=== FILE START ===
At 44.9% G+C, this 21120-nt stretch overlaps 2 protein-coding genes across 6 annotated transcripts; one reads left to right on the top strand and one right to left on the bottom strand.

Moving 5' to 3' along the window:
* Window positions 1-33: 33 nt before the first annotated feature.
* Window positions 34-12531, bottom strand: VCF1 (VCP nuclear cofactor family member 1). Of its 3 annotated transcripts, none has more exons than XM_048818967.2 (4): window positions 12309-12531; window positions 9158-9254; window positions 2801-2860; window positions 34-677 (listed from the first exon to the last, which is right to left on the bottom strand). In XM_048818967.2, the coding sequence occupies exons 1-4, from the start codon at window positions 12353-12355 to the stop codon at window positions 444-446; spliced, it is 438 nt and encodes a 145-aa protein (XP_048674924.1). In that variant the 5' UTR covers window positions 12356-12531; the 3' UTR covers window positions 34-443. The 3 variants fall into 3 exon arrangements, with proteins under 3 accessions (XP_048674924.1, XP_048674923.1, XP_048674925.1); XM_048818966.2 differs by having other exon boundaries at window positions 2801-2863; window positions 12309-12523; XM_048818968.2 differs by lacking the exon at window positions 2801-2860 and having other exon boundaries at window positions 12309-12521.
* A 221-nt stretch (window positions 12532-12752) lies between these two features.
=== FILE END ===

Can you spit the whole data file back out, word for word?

At 44.9% G+C, this 21120-nt stretch overlaps 2 protein-coding genes across 6 annotated transcripts; one reads left to right on the top strand and one right to left on the bottom strand.

Moving 5' to 3' along the window:
* Window positions 1-33: 33 nt before the first annotated feature.
* Window positions 34-12531, bottom strand: VCF1 (VCP nuclear cofactor family member 1). Of its 3 annotated transcripts, none has more exons than XM_048818967.2 (4): window positions 12309-12531; window positions 9158-9254; window positions 2801-2860; window positions 34-677 (listed from the first exon to the last, which is right to left on the bottom strand). In XM_048818967.2, the coding sequence occupies exons 1-4, from the start codon at window positions 12353-12355 to the stop codon at window positions 444-446; spliced, it is 438 nt and encodes a 145-aa protein (XP_048674924.1). In that variant the 5' UTR covers window positions 12356-12531; the 3' UTR covers window positions 34-443. The 3 variants fall into 3 exon arrangements, with proteins under 3 accessions (XP_048674924.1, XP_048674923.1, XP_048674925.1); XM_048818966.2 differs by having other exon boundaries at window positions 2801-2863; window positions 12309-12523; XM_048818968.2 differs by lacking the exon at window positions 2801-2860 and having other exon boundaries at window positions 12309-12521.
* A 221-nt stretch (window positions 12532-12752) lies between these two features.